work-grant program to foster student research.

Sample Schedule

Missouri State is committed to assisting students to graduate in four years--see sample graduation plans for this major.

The following is a sample schedule for this major--your actual schedule will vary.

First Semester Courses Hours
MTH 261 Analytic Geometry and Calculus I 5
CSC 111 Introduction to Computing 3
CHM 160 General Chemistry I 4
GEP 101 First-Year Foundations 2
COM 115 Fundamentals of Public Speaking 3
Total Hours 16
Second Semester Courses Hours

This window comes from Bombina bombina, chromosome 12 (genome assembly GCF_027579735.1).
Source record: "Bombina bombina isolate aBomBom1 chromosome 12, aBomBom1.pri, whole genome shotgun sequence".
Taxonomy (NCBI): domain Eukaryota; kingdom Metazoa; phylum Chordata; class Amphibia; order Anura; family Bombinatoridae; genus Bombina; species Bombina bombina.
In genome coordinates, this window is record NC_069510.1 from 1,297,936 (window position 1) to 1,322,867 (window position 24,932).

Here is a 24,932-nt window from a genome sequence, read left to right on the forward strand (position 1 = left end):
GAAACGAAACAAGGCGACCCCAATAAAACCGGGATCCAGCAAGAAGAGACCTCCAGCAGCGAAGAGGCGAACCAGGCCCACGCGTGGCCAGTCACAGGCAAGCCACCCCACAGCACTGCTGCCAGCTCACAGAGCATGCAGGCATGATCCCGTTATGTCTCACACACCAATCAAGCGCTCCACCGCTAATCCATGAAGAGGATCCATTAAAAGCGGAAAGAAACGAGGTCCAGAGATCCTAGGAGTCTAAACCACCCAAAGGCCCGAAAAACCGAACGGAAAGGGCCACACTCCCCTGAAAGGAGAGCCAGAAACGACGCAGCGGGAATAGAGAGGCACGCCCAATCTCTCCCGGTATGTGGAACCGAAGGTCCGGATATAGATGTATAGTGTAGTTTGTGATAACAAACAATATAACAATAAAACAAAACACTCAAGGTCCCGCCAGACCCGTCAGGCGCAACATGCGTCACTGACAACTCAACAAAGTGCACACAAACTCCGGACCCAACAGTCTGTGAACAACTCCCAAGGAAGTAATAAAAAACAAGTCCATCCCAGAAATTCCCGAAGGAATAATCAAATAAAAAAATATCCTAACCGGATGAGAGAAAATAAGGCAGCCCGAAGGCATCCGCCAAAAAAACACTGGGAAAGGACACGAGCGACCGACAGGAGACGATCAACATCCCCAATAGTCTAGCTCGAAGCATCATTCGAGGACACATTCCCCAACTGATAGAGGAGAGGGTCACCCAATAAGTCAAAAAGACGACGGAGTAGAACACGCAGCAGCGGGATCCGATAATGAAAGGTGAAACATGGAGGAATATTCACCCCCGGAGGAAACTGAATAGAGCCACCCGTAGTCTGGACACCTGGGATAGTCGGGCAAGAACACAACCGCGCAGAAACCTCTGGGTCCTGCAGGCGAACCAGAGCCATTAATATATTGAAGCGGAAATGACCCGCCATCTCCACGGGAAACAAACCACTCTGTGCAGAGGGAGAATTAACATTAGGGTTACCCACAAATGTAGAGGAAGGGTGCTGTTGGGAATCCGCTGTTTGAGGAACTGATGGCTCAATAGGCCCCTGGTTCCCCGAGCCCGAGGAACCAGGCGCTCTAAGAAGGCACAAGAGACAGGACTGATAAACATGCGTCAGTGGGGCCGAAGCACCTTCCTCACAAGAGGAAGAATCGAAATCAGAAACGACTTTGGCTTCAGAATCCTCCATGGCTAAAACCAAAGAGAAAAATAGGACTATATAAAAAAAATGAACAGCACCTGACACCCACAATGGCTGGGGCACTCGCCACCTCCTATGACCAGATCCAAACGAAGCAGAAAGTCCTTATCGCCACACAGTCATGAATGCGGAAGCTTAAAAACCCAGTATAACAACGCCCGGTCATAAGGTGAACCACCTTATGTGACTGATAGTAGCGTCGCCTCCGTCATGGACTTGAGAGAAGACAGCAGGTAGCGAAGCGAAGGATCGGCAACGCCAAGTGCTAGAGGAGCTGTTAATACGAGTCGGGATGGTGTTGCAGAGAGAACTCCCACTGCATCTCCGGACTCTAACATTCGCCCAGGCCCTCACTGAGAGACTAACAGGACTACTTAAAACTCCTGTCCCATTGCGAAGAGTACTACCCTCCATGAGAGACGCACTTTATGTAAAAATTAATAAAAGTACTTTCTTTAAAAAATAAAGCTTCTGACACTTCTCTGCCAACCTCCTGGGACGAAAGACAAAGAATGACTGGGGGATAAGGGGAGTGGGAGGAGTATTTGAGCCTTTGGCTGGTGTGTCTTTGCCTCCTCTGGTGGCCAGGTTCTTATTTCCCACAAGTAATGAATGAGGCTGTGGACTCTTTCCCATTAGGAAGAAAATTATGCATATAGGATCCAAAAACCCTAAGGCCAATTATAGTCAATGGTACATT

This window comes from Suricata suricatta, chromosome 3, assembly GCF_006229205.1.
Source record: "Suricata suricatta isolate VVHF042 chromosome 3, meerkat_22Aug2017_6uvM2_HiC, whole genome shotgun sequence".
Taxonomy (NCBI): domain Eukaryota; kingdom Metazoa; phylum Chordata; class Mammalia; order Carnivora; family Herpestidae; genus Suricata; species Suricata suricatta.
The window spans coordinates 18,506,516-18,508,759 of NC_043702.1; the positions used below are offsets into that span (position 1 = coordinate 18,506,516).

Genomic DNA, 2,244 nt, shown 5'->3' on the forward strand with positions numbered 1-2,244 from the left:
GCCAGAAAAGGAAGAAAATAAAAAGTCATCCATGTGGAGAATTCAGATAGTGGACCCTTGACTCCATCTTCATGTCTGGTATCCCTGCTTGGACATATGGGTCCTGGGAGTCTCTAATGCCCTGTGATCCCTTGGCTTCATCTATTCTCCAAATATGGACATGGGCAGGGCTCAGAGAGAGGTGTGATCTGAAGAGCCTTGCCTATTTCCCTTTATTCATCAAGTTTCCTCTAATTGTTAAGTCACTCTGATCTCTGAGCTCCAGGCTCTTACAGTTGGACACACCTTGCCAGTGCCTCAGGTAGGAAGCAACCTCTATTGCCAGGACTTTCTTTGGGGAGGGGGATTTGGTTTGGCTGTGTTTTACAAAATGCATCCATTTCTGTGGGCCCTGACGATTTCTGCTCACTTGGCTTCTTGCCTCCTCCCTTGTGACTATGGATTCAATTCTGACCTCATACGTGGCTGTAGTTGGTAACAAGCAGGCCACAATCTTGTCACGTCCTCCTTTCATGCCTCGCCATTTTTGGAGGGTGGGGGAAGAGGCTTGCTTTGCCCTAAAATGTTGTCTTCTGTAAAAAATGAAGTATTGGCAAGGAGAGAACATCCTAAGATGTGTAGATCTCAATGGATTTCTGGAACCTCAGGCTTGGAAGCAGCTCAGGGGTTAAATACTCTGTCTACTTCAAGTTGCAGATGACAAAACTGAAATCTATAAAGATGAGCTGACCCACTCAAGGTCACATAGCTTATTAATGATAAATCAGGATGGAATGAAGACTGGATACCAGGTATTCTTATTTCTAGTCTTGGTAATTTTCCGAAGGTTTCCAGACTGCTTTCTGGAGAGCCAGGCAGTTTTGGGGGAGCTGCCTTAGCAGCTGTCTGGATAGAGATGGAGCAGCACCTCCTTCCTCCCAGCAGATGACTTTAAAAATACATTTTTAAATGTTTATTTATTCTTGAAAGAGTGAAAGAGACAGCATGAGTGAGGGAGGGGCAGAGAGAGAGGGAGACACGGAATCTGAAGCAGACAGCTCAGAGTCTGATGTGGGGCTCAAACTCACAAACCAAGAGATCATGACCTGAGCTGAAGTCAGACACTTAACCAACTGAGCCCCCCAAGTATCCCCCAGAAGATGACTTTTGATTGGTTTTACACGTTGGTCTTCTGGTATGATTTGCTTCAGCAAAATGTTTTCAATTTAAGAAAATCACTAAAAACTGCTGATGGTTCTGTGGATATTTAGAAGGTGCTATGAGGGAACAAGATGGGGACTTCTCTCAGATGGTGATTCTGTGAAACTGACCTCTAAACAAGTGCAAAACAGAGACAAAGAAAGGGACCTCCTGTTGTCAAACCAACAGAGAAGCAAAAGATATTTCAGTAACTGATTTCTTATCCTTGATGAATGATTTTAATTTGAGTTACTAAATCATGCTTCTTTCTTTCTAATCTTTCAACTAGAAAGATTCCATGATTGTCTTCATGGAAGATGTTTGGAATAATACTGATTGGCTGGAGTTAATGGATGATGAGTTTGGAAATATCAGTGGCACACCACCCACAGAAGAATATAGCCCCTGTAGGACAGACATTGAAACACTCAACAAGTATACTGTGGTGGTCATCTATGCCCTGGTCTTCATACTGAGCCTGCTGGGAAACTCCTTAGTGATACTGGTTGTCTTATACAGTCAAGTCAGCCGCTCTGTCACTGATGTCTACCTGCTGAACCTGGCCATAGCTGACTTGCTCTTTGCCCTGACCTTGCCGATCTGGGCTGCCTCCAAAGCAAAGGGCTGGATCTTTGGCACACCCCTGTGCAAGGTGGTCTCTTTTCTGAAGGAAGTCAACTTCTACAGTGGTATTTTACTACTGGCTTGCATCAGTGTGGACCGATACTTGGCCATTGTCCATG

MTH 280 Analytic Geometry and Calculus II 5
PHY 203 Foundations of Physics I 5
ENG 110 Writing I 3
Electives/general education 3
Total Hours 16

Sophomore Year

First Semester Courses Hours
MTH 302 Multivariate Calculus 3
PHY 204 Foundations of Physics II 5
AST 115 Basic Astronomy 4
KIN 100 Fitness for Living 2
Electives/general education 3
Total Hours 17
Second Semester Courses Hours
PHY 391 Mathematics for Science and Engineering I 3
MTH 303 Differential Equations 3
PHY 343 Thermal Physics 3
ENG 321 Writing II Beginning Technical Writing 3
Electives/general education 3
Total Hours 15